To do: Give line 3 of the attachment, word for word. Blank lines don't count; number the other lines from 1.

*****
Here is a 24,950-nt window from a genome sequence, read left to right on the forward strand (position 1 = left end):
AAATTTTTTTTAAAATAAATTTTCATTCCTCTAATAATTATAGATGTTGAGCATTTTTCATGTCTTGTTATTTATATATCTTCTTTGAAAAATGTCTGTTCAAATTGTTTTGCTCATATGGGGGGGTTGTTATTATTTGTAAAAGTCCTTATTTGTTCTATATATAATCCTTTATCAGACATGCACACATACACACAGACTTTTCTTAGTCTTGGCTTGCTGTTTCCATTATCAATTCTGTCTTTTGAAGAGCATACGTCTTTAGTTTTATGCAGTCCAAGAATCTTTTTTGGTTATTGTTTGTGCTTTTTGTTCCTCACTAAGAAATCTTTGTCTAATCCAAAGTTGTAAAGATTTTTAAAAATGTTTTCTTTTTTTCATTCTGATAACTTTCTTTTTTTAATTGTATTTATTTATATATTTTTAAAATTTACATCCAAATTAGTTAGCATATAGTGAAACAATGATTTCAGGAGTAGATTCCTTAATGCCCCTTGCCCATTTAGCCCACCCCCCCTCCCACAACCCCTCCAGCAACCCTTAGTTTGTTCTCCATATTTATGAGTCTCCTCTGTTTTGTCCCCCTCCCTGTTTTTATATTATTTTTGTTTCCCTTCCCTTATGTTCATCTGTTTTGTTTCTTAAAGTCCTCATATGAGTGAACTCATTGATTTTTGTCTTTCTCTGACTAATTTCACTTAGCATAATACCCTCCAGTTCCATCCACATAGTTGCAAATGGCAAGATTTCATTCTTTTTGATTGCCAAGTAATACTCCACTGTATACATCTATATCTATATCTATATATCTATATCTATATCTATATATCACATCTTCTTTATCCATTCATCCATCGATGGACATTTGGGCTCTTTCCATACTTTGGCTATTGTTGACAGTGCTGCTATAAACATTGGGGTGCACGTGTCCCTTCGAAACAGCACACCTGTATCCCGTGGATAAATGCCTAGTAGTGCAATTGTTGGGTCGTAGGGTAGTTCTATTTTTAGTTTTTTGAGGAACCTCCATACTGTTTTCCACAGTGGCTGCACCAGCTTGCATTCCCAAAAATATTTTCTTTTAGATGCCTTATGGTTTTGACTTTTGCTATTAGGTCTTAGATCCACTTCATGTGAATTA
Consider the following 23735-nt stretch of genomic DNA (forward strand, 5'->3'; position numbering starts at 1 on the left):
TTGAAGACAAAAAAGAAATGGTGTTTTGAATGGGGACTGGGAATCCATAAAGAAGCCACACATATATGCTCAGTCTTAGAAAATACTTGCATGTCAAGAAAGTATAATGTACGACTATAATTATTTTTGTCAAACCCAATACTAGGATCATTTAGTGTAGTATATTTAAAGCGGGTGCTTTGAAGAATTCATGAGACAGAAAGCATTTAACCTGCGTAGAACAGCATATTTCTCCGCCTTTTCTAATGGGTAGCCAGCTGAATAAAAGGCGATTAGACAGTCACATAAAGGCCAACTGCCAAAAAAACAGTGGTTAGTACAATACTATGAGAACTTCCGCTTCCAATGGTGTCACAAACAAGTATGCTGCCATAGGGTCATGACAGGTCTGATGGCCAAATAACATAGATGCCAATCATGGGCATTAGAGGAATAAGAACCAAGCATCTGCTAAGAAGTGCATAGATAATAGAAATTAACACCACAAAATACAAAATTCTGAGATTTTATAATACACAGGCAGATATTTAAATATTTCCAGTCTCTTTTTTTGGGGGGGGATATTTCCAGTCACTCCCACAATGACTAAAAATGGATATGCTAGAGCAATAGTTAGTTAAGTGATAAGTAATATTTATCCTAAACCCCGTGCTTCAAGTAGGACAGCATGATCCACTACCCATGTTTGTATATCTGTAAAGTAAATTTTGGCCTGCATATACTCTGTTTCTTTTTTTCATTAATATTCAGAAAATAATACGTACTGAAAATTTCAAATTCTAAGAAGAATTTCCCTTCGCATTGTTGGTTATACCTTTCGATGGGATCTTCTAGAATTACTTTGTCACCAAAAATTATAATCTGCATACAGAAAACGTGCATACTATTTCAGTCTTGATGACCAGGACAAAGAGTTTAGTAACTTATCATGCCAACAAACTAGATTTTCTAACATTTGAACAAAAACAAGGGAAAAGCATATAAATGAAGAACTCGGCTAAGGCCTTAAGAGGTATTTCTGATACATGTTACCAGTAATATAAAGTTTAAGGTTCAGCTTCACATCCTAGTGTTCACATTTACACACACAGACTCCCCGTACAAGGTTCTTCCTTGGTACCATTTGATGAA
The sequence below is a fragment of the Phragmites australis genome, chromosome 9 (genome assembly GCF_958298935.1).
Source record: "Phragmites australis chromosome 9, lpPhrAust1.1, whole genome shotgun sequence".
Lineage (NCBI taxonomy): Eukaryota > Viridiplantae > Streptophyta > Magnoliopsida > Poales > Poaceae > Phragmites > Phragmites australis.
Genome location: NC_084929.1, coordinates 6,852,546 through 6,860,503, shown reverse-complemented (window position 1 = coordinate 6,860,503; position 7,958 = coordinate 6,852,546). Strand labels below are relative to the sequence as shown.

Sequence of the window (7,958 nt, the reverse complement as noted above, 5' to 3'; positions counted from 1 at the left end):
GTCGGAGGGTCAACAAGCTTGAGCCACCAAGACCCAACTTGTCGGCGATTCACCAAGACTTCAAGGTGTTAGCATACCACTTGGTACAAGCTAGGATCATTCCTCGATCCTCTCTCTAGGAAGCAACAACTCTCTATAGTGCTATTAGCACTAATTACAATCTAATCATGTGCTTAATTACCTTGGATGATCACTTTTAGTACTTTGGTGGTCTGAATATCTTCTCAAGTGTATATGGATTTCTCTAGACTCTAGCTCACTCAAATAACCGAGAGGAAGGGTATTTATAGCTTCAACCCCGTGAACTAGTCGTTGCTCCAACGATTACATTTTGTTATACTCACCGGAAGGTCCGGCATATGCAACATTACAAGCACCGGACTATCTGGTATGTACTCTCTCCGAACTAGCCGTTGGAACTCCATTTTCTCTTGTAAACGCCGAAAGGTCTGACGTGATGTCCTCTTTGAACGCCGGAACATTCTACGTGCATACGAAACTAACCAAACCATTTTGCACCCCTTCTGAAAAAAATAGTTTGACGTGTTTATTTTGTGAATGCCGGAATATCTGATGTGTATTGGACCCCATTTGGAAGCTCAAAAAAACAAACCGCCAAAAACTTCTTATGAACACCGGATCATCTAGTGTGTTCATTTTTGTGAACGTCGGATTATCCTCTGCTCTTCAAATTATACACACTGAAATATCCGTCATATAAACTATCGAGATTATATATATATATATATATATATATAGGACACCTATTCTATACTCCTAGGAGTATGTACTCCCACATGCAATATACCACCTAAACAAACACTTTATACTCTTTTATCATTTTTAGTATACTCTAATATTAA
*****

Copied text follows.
Consider the following 23735-nt stretch of genomic DNA (forward strand, 5'->3'; position numbering starts at 1 on the left):